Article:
OTTAWA -- A witness at Canada's inquiry into a 1985 Air India plane bombing testified Monday that militants offered him a suitcase of cash to blow up an aircraft, but that he instead informed police about the plot months before the explosion.
The inquiry started in September to shed light on whether Canadian police and security officers did all they could to prevent the bombing of Air India Flight 182 from Toronto to London. The explosion killed 329 people.
Relatives of the victims demanded the inquiry, devastated when Canada's costliest investigation and a two-year trial ended in acquittals in March 2005. The dead included 280 Canadian citizens, most of them of Indian origin or descent.
The witness, who testified behind a screen, said that Sikh extremists offered him $200,000 in November 1984 to plant a bomb on an Air India plane in Montreal. No money ever changed hands and the plan was not carried out, he said.
Sikh extremists fighting for a homeland in northern India are believed to have been behind the June 23, 1985 bombing.
The witness said he only agreed to meet with the militants to gather information for law-enforcement authorities. He said he warned both the Vancouver police and the Royal Canadian Mounted Police about the plot.
"When my wife told me there was a plane that had been blown up from Air India, I knew they (had) succeeded," the witness told the inquiry, headed by former Supreme Court justice John Major.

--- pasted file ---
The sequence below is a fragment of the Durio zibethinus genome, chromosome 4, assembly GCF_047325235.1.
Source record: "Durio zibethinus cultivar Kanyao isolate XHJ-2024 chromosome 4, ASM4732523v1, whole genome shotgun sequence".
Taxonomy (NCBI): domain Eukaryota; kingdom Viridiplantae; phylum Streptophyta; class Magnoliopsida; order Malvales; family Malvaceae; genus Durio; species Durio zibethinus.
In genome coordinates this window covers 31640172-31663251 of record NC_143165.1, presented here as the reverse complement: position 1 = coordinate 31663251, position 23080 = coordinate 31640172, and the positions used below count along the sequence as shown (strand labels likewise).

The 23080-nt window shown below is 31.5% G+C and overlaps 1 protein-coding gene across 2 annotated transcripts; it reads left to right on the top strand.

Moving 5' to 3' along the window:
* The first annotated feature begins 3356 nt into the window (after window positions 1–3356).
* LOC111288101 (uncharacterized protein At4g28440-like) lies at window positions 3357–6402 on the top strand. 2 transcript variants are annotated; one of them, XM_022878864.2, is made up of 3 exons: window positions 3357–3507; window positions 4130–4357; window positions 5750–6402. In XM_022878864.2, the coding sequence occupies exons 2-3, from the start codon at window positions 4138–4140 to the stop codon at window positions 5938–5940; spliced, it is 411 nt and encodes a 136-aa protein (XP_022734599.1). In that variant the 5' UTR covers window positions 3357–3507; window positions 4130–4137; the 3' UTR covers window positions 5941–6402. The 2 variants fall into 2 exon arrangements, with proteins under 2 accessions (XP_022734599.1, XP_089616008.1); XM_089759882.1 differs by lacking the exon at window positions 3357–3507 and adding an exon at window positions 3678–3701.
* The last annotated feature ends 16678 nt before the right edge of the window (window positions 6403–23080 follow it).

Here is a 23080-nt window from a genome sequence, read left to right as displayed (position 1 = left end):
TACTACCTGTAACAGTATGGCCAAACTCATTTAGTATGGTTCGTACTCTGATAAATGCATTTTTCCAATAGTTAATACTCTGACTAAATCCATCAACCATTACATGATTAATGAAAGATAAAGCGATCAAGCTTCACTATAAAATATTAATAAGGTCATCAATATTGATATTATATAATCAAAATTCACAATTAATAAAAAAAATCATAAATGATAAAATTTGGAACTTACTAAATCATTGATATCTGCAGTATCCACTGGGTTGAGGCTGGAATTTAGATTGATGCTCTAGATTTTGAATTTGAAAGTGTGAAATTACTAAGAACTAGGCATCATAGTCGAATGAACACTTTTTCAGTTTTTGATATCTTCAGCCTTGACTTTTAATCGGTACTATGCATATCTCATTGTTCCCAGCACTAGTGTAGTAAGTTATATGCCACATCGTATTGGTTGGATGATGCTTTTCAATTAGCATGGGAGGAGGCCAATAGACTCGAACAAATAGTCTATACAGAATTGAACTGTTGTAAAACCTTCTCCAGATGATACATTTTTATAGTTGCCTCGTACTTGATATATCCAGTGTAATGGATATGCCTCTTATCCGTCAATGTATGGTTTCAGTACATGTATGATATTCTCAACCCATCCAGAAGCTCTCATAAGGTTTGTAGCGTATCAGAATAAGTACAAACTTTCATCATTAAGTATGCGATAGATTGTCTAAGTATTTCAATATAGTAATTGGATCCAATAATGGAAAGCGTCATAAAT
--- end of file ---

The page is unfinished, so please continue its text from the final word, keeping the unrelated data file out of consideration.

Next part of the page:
The man was not identified at the hearing Monday. In the past, a man identified as Gerry Boudreault has told a similar story.
Two Indian-born Sikhs, Ripudaman Singh Malik and Ajaib Singh Bagri, were acquitted when Supreme Court Justice Ian Josephson ruled there was not enough evidence against them.
A third man in the case, Inderjit Singh Reyat, pleaded guilty to one count of manslaughter and was sentenced to five years in jail in 2003 after a plea bargain in which he was supposed to testify against Malik and Bagri. Instead, he infuriated the court when he took the stand and claimed to know nothing.
Another witness, former Vancouver policeman Rick Crook, testified Monday that he spoke to an informer in October 1984 who proposed to blow the whistle on a plane bombing conspiracy in exchange for lenient treatment on unrelated criminal charges. Flight 182 originated in Vancouver.
The informant's story first became public in 1987. Authorities said they considered the information he offered about Air India to be unreliable and lacking in key details.
Crook said the informant appeared to be "less than truthful" about the criminal case that first brought him to police attention. But the story about the bomb plot deserved further investigation, Crook said.
Canadian authorities have maintained that, although there was general concern in the mid-1980s about the possibility of an attack on Air India by Sikh separatists based in Canada, there was never any specific intelligence indicating a particular date and flight.
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